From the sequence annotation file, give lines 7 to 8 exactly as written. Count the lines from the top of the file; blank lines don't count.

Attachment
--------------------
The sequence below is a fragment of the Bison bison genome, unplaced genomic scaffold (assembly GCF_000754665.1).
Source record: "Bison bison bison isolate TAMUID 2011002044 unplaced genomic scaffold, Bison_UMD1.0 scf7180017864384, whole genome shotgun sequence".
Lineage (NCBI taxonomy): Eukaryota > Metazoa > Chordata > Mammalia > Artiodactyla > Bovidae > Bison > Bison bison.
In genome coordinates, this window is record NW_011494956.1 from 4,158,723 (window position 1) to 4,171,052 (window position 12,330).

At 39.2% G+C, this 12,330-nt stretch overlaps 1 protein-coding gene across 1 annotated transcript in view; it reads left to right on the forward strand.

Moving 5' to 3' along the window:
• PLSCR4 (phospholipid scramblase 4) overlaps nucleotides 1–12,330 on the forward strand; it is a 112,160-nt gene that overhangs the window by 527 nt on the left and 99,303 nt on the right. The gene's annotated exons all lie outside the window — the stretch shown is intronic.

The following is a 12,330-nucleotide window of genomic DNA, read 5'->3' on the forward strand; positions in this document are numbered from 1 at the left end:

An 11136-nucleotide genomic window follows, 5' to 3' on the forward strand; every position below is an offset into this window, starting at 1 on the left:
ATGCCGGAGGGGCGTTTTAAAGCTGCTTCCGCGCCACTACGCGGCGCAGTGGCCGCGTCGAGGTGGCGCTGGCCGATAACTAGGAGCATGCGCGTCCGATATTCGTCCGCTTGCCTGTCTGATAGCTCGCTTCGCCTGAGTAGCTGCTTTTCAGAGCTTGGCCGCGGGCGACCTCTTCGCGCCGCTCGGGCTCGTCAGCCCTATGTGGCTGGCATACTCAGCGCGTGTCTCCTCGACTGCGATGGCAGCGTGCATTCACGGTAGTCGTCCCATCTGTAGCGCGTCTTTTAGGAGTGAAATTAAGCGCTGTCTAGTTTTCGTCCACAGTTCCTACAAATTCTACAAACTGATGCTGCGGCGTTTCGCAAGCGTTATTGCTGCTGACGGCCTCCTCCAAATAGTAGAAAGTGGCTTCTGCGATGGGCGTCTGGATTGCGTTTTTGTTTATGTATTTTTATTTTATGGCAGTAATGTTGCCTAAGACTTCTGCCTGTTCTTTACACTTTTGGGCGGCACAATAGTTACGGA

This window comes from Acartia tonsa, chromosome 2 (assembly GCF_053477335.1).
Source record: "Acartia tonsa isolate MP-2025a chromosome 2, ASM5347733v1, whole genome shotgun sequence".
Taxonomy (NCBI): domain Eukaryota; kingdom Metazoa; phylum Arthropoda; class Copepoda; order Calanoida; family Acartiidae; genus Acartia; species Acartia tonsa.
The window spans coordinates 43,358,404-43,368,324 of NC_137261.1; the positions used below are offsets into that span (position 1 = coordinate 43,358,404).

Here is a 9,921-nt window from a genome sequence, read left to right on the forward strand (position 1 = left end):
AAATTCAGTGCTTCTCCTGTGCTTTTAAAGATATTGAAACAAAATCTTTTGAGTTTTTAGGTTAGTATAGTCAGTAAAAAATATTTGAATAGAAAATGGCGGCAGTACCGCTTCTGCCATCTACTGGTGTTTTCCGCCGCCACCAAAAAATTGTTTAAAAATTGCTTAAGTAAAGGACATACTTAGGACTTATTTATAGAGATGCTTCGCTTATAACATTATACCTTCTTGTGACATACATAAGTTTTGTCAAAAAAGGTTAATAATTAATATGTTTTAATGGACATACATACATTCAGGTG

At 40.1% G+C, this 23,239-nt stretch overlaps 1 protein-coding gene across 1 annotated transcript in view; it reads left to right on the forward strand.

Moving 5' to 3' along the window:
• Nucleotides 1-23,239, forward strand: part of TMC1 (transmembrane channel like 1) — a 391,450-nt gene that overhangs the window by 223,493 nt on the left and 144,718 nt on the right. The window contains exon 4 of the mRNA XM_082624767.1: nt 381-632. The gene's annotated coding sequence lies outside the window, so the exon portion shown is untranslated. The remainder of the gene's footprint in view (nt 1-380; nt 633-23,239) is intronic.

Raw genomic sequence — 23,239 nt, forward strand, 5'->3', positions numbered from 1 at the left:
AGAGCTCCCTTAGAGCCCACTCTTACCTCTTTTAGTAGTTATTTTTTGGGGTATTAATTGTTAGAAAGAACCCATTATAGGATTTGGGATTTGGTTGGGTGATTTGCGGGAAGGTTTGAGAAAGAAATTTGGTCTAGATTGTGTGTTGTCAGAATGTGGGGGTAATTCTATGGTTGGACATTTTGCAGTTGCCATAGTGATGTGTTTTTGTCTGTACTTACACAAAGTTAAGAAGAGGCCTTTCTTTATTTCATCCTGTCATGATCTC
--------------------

• PLSCR4 (phospholipid scramblase 4) overlaps nucleotides 1–12,330 on the forward strand; it is a 112,160-nt gene that overhangs the window by 527 nt on the left and 99,303 nt on the right. The gene's annotated exons all lie outside the window — the stretch shown is intronic.

The following is a 12,330-nucleotide window of genomic DNA, read 5'->3' on the forward strand; positions in this document are numbered from 1 at the left end: